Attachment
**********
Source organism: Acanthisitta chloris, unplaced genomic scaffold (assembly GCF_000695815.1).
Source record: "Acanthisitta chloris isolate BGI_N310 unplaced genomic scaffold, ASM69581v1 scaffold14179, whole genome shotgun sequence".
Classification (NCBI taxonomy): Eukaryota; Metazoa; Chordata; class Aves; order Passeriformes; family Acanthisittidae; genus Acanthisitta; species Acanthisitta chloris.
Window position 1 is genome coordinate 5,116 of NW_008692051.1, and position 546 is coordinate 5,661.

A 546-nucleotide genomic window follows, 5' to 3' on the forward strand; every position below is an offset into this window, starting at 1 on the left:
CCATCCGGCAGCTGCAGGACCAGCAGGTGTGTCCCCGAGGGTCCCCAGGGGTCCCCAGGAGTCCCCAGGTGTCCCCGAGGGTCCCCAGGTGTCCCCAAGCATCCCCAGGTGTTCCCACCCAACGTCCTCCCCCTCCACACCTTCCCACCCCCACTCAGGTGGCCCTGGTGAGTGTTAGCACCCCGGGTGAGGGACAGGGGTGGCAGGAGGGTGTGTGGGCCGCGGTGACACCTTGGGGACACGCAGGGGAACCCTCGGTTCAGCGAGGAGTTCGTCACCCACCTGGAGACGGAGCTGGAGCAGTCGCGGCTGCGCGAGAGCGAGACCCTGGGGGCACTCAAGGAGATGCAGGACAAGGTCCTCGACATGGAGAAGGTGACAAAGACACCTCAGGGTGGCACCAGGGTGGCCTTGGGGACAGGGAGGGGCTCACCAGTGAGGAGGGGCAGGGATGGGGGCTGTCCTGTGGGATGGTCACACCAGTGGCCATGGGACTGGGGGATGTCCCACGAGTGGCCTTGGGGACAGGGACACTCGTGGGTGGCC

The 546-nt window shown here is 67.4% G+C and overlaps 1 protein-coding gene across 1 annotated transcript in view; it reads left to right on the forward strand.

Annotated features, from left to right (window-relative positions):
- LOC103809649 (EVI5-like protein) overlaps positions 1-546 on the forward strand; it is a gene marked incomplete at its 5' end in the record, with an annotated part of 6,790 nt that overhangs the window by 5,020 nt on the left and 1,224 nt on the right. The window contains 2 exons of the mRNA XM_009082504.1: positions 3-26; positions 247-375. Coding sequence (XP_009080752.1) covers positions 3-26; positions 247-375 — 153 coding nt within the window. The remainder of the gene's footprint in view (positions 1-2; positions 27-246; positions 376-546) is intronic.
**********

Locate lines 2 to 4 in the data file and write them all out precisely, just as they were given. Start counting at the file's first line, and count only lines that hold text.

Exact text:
Source record: "Acanthisitta chloris isolate BGI_N310 unplaced genomic scaffold, ASM69581v1 scaffold14179, whole genome shotgun sequence".
Classification (NCBI taxonomy): Eukaryota; Metazoa; Chordata; class Aves; order Passeriformes; family Acanthisittidae; genus Acanthisitta; species Acanthisitta chloris.
Window position 1 is genome coordinate 5,116 of NW_008692051.1, and position 546 is coordinate 5,661.